Under the deal, Quintiles will take charge of the topicals firm’s regulatory submissions, product imports, warehousing and distribution, as well as sales and marketing in the area.
The move is part of Sinclair’s plans – announced in its preliminary FY12 result – to grow in the emerging markets, especially in Latin America where it is still relatively “weak”.
Robert Taylor, Sinclair’s investor relations manager told Outsourcing-Pharma.com: “The group has good positions in Middle East and North Africa, and more recently Asia, against a broader international distribution network.
“Latin America was the weakest area, and Brazil and Mexico are the two largest markets in dermatology in the region. We had some exposure to Brazil and none in Mexico.”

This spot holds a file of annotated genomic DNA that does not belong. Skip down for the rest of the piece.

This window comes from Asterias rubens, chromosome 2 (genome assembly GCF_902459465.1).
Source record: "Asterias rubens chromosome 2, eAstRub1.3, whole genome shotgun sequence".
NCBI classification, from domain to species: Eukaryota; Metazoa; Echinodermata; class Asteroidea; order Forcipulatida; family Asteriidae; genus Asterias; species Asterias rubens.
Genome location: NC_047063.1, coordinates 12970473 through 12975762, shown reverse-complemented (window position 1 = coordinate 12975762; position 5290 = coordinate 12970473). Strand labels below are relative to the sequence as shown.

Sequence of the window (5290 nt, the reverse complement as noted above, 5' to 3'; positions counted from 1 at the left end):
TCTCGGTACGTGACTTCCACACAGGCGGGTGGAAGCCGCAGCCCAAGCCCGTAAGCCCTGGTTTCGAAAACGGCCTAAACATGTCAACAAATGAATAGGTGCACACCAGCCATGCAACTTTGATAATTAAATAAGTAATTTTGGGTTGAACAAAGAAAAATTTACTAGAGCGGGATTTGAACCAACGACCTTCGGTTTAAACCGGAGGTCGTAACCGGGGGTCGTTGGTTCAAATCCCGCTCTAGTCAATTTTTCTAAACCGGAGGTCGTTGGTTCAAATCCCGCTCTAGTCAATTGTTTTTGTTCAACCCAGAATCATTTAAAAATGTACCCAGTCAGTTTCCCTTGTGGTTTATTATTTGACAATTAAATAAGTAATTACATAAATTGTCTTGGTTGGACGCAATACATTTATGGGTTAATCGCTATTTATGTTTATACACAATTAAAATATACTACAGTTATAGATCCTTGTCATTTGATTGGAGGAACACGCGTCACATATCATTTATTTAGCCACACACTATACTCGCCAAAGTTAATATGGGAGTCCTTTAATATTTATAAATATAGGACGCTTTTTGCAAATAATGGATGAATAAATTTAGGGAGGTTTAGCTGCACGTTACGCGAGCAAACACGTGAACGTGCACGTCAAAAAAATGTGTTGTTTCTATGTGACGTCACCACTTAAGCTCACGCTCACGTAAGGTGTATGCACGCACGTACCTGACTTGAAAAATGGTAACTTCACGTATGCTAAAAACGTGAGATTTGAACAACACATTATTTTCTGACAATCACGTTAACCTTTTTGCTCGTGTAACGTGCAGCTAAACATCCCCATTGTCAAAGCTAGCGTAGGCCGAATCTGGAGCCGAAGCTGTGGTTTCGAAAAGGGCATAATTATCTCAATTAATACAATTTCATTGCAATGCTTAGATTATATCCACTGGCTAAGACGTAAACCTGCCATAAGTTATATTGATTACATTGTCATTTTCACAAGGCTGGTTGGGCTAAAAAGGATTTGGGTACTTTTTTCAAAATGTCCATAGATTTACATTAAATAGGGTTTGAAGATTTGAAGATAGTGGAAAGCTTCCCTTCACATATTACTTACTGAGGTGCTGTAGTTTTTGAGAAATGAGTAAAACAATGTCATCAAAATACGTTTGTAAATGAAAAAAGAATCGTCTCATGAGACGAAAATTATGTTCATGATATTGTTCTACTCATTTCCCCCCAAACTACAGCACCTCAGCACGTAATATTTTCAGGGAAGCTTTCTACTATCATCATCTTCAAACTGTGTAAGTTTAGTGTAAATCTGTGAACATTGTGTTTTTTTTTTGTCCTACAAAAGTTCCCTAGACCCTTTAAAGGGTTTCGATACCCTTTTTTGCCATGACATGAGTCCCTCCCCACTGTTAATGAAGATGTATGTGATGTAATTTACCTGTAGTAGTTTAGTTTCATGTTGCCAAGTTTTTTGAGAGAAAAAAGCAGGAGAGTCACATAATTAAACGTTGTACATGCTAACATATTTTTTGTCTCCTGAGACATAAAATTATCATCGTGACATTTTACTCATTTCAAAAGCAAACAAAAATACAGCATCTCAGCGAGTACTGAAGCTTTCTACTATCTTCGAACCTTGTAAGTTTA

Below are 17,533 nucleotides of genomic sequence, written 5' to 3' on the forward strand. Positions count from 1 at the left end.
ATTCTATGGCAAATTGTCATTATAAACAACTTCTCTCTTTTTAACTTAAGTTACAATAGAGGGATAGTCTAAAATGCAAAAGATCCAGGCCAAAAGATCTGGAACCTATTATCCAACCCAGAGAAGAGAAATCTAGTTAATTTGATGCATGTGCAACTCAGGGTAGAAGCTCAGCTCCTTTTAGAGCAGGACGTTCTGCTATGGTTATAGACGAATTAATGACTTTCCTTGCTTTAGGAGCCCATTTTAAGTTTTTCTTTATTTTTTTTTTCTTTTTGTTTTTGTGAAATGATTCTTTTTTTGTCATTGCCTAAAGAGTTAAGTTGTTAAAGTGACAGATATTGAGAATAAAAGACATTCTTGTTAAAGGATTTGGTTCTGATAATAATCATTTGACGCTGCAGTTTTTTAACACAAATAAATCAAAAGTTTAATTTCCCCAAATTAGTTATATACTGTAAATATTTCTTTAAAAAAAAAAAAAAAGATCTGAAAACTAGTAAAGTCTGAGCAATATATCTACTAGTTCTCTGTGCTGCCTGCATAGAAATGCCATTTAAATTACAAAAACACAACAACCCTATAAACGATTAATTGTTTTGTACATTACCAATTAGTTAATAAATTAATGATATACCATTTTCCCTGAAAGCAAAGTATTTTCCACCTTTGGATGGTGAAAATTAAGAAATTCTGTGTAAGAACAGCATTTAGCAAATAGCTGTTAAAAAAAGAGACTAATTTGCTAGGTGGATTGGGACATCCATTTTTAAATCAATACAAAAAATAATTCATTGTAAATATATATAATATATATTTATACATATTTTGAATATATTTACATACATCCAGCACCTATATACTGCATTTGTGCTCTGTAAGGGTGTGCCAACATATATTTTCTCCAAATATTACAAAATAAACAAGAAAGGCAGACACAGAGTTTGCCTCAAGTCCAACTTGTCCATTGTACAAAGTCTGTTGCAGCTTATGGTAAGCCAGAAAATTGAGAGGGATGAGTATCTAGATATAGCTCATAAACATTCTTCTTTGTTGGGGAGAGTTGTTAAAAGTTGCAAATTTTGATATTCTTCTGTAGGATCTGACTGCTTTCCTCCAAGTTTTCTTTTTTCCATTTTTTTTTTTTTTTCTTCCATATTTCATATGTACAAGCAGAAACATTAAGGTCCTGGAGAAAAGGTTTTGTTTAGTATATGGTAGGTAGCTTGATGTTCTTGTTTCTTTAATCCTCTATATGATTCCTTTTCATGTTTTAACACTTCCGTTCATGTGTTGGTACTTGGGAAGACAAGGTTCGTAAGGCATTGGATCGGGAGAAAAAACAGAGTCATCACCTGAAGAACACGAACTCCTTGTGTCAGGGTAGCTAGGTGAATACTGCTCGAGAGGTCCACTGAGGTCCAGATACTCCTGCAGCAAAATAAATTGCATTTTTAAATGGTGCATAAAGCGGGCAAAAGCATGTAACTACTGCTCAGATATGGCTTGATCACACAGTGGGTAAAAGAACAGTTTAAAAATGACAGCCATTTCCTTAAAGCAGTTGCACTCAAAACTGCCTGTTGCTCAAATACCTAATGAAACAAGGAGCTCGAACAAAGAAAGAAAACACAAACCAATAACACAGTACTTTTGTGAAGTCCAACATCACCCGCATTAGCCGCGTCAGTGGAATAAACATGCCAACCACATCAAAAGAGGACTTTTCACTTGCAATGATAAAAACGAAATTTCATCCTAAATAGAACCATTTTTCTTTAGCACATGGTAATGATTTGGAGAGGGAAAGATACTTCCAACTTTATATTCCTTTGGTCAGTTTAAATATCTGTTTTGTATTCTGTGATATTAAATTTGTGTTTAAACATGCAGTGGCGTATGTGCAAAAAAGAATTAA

Taylor added that the partnership has scope to help the firm extend in other Latin American countries.
The deal reflects Quintiles’ recent preference for long-term partnerships , which it says helps “clearly demonstrate the value of its products”.
Senior VP of commercial strategy James Featherstone said long-term deals are particularly useful for firms trying to crack emerging markets, because “predictability” is key when dealing with their complexities.
“The long term nature of this deal supports our strategy to provide comprehensive product solutions to small to medium size biopharma companies which are looking to expand into new geographies, but may not always have the infrastructure or operational capabilities to navigate the complexities of these markets,” he said.
In a statement Cristobal Thompson, country manager for Quintiles commercial solutions in Mexico, added that Mexico is a strong hub for the firm, with a “16-year heritage” there.
Taylor added that, for Sinclair, a lengthy deal was preferable because it gives Quintiles “a real incentive through the longevity of the contract to really get behind our portfolio from a marketing and sales perspective.”